Essay on Dante’s Inferno Canto XIII
Now in this forest we found there were many trees, with many branches each, without flower, bud, green or leaf. Dante led me through, stepping carefully, for there was no path at all. The woods were sharp as flint.
I heard many cries. But I couldn’t a single person see. Though the cries were so close. Before I could ask about this, Dante stopped, and bent his ear East. Then we heard a sound, not groan but melody, as of a Japanese flute – piping from so very far away.
Dante turned and carefully made his way in that direction – so I followed.
The sound grew louder and louder, and it was right in front of me, and I saw that it was coming from one of these trees. And Dante told me to look very carefully on it. And, as constellation may itself reveal in the night, so did the tree: It was the shape of a man, sitting cross-legged, and playing the flute – which was a broken branch.
Now the sound could only come through that instrument when the foul winds blew; there were no lungs but that. And so the song was quite cut. Its player most patient. To wait for wind to flow his notes – but was this indeed a man?
As if answering, Dante broke off a branch, which looked like a toe, so near the root it was, and shaped so, and when the sprig was cracked off, a bloody sap and air flowed out – and this was the sound:
– Why mangle me?
The words barely discernible, as though a play of the ear. I was terribly startled, and startled I fell back onto another tree and cracked three branches and from them, like air whistling out of a cylinder, were quite concerned cries:
These trees were people, or these people were trees. We asked the flute player how he had here arrived, and through that flute, which I saw was his right arm detached and hollowed out, he answered:
– By the butchering of my body I am ever to body bound. Seppuku – I killed me. I’d failed my Lord. So as answer for my error, error eternal I made.
So he sang, his flute his arm his voice, until the air-blood staunched, and the valve was again closed.
– Through this wood I’ve walked many times. Said Dante. In contemplation of this sin, its consequence, its tempt. Melancholy’s my often way. But never I’d heard a song here. Never anywhere in hell. Would you show us how?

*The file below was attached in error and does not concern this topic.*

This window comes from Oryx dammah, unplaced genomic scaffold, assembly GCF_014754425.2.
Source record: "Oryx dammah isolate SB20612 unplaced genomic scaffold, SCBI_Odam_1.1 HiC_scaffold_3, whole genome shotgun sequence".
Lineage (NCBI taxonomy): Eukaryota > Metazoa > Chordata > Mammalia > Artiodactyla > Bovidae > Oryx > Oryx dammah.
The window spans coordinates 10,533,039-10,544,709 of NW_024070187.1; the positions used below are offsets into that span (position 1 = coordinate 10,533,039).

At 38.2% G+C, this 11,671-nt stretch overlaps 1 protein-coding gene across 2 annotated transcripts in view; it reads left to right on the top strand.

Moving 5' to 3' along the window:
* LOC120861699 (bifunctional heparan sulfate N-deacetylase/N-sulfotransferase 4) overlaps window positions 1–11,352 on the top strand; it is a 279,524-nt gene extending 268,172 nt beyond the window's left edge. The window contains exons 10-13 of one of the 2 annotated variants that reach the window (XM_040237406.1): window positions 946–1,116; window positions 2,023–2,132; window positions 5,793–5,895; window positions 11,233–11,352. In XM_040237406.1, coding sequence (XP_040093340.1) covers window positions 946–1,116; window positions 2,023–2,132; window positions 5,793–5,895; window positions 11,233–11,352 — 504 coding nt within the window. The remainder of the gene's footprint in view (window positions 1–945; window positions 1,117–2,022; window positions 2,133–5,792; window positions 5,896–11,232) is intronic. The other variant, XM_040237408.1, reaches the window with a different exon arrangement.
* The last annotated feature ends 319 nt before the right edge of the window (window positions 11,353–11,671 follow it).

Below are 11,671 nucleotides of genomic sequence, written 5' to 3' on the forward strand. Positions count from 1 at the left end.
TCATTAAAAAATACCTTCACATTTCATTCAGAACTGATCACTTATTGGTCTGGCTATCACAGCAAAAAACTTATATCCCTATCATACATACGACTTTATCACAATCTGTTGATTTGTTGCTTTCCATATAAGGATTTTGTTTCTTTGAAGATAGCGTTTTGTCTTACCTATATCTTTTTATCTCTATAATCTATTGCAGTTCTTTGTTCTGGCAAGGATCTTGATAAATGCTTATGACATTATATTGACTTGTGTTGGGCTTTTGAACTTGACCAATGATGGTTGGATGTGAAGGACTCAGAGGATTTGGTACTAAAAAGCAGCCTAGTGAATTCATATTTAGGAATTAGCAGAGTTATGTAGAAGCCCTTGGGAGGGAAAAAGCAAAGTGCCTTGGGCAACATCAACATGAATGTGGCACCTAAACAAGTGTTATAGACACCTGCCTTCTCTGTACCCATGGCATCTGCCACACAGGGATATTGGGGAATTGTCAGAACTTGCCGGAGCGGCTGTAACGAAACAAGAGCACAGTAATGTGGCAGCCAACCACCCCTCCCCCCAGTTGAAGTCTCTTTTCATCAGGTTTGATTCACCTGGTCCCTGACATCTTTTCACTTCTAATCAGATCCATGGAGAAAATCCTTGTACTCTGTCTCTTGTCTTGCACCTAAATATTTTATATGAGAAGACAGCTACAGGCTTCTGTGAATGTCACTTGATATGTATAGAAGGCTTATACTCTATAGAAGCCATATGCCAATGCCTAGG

The flute-player, with an exercise of will unimaginable, a sound of bending branches, stretched out his finger onto his broken off arm, puncturing the holes, releasing the air, and played again the song of the flute.
– It must have taken centuries to even get into the position to play. Said I. To break off the arm, to fashion it inside and out, to hold it so with the other, and then with one’s own blood unlet for the winds of Hell to flow a’Heaven.
The flute-player seemed pleased with my praise, for frequently now he wounded himself, and played the song all the way through as we stood and listened. Then he stopped. Perhaps, from great exhaustion.
– Now why do the suicides trees become? Dante asked.
– Self slaughter’s a slow sediment. Said I. Some sins, that to suicide lead, calcify, scale, and burn a crust upon all the soul’s skin. The soul, which is the body’s appearance, depresses to torpidity. And makes slightest motion an agony. For to move’s to live. To live to move. Note the tree that by a bark soft bends in dance slow on the airy cliff, and like the sea it long overlooks, shapes to all the flows of the wind’ing air – there’s the vital sign – a softness of earth, a wood like water.
– Then this bark of self-broken man’s the end of a hardening? Dante asked sagely.
– And these trees not be dead or alive, in Hell or Heaven, but are images of them thereof?
– Then this song’s but the stretching of him again to life?
– The song’s the stretching itself.
– And stretching is a motion?
– And motion often makes motion?
– And life, as you said, is motion?
– Yes, indeed.
– Then this song is life itself?
– Yes. And his life’s a stretching, which reaches out to us, and lends life to us.
– So we were caught by the ear, and led in by the ear, and led out by the ear, from the forest of suicides… We left the forest. The flute-player played his goodbye.
2 thoughts on “Life as Motion”
I think Dante would enjoy reading the Canto-s
… Thanks Joseph!
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Thank you so much ! 🙂